Anders Liljefors (1923 – 1970) was a Swedish ceramicist. He initially concerned himself with household ware, discovered a new method of casting ceramics in a sand mould, and worked feverishly to extract new and unexpected effects from this material during the later years of his life.
Between 1942 and 1943 he studied sculpture and painting, Grünewalds måiarskola, Stockholm. Between 1945-47, Det Kongelige Danske Kunstakademi, Copenhagen.
During the 50s he worked for Gustavsperg. In c1947, he set up his workshop in Karlskrona. In addition to functional objects, he produced several sculpture pieces. From the 1950s, Liljefors was one of the potters who redefined the role of the craft potter.
His work was the subject of one-person exhibitions at the Nordiska Kompaniet in Stockholm in 1952, another in Stockholm, and Gothenburg in 1957. His work was included in numerous group exhibitions.
In 1956 Liljefors exhibited in Stockholm, a group of ceramic objects that may be described as an essential point in modern Swedish ceramics, inspired by classical Chinese ceramics.
With a new technique, sand moulding, he had an instrument to play on which gave him new and hitherto unseen forms. Not least in monumental works connected with architecture, this new method had great significance during the 1960s. Anders Liljefors developed an intensive, furious, creation of ceramics which became one of the most personal contributions in Swedish ceramics.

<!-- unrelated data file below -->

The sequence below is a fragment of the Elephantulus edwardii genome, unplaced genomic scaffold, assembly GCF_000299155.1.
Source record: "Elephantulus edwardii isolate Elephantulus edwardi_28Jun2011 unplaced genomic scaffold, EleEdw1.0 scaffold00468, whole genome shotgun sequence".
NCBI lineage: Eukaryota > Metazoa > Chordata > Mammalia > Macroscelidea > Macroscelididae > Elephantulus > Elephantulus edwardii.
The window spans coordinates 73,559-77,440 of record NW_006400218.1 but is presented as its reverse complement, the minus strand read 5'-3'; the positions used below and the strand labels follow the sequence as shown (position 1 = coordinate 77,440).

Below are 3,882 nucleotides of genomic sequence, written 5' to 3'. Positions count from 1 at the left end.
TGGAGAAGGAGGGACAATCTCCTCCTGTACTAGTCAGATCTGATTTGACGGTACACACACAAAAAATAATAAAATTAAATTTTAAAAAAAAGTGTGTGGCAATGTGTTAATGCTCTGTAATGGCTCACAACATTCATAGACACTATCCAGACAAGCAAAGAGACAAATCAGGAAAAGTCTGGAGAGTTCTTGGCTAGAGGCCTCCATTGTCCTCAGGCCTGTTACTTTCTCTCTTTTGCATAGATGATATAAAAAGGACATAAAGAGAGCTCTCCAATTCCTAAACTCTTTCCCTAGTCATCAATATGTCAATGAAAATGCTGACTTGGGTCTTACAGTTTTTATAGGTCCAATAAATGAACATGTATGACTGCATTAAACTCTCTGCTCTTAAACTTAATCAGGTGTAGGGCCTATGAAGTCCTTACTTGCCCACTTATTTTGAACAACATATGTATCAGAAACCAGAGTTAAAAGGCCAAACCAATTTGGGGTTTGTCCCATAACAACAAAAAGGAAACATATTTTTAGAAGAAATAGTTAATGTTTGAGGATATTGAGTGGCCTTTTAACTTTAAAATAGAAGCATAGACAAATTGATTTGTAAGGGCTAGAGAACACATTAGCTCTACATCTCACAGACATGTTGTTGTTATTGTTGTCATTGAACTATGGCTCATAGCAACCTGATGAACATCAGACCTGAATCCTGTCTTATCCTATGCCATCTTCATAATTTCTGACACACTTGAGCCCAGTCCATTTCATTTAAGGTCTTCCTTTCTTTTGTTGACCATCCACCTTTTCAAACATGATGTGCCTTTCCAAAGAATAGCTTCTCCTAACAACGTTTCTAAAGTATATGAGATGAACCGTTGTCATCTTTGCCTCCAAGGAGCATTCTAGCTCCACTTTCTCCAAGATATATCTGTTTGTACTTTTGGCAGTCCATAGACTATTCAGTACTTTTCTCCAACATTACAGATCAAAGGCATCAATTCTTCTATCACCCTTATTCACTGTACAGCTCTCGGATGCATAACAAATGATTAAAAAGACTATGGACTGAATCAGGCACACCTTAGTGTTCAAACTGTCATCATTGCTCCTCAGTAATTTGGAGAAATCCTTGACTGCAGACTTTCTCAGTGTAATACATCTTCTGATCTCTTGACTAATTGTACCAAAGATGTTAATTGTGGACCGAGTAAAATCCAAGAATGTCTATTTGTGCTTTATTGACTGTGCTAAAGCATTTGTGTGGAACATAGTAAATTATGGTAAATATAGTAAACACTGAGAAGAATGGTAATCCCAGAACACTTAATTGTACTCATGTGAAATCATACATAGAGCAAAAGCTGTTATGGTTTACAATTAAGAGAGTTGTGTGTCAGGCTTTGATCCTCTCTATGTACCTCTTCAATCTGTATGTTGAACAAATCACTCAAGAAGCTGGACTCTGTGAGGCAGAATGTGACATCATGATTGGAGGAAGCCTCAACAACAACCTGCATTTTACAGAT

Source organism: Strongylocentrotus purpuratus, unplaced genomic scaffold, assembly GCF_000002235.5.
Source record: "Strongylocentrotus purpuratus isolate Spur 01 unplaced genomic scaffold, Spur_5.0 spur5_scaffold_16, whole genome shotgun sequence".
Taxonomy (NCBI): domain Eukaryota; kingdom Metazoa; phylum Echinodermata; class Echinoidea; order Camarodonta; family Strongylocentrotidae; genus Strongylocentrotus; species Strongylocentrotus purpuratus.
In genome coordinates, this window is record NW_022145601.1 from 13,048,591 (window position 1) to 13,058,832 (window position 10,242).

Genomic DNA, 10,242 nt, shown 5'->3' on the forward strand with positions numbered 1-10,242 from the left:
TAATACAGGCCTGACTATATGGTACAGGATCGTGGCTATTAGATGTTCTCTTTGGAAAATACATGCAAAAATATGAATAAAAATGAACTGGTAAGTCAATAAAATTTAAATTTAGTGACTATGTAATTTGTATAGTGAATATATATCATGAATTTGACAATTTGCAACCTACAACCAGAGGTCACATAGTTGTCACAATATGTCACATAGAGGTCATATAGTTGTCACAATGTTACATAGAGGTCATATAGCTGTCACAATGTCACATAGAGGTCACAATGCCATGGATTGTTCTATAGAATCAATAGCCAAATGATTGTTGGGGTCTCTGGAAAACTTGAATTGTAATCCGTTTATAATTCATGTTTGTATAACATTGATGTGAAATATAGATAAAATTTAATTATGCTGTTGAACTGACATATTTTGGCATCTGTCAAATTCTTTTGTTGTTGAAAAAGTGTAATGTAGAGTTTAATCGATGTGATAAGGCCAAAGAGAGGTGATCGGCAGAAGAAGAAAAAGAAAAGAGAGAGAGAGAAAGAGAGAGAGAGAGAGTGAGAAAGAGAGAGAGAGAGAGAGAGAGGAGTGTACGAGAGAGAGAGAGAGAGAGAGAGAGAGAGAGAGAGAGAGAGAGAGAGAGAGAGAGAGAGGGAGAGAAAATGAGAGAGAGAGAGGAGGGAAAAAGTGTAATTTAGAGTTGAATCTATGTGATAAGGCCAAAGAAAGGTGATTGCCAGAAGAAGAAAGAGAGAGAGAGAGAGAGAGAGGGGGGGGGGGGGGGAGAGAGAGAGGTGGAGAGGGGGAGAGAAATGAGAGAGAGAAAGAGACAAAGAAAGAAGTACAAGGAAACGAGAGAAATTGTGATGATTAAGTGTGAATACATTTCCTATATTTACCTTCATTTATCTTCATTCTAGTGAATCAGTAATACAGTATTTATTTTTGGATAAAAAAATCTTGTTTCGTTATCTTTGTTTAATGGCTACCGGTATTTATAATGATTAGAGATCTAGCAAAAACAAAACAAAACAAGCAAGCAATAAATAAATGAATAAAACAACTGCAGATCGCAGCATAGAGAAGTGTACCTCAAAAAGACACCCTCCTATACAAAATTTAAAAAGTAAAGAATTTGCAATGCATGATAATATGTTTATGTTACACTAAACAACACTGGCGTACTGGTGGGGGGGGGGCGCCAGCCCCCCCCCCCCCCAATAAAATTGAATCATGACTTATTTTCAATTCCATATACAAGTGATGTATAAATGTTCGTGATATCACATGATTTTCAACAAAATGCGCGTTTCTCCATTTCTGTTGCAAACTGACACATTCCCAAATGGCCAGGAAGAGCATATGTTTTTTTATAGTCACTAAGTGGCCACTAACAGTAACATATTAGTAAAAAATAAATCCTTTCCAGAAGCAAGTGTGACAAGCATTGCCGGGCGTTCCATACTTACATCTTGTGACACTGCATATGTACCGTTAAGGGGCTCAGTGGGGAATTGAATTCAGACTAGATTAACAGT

Byars, M., & Riley, T. (2004). The design encyclopedia. Laurence King Publishing.
Lindkvist, L. (1977). Design in Sweden. The Swedish Institute.
Wizelius, I. (1967). Sweden in the Sixties: A Symposium of Facts and Views in 17 Chapters. United Kingdom: Almqvist & Wiksell.
Lucie Rie (1902 – 1995) British Ceramicist
Lucie Rie (1902 – 1995) was an Austrian-born British ceramicist. Between 1922-26, she studied fine art, at Kunstgewerbeschule, Vienna, under Michael Powolny. Her most famous works are vases, bottles, and bowls inspired by Japan. Lucie Rie Footed Bowl c. 1951, owned by publisher Susan Shaw. Gold medal for work in the Austrian pavilion at the 1937 Paris ‘Exposition Internationale des Arts et Techniques clans la Vie Moderne’ Exhibition of her work at the Metropolitan Museum of Art, New York.
Susie Cooper (1902 – 1995) British ceramicist and designer
Breakfast in an American middle-class home in the 1940s was often served on dishes designed by English designer Susie Cooper (1902-1995).
Adelaide Robineau (1865 – 1929) an American Ceramicist
Adelaide Romineau was an American ceramicist she was born in Middletown, Connecticut. At the time, few women were involved in the technical aspects of ceramic production. It was considered appropriate for women to be decorators only, rather than to be part of more technical pursuits.
Eric Ravilious (1903 – 1942) British wood engraver & ceramicist
Eric William Ravilious was a British painter, designer, book illustrator and wood-engraver. He is particularly known for his watercolours of the South Downs and other English landscapes. He served as a war artist, and was the first British war artist to die on active service in World War II. Ravilious studied with Edward Bawden and Charles Mahoney at the Royal College of Art (RCA) in London in 1928. He painted a series of marionette-like murals for Morley College, which were destroyed by bombing in 1941.
Ambrogio Pozzi (b.1931) Italian Industrial Designer
He worked in the family firm Ceramica Franco Pozzi in Gallarate from 1951 and redesigned its traditional products in an award-winning Functional style. His widely published 1970 Compact stacking coffee service was designed for machine production in three sizes. He set up his design practice, where clients included Riedel, Rossi, Guzzini, Pierre Cardin, Rosenthal, Norex, La Rinascente department store, and Alitalia.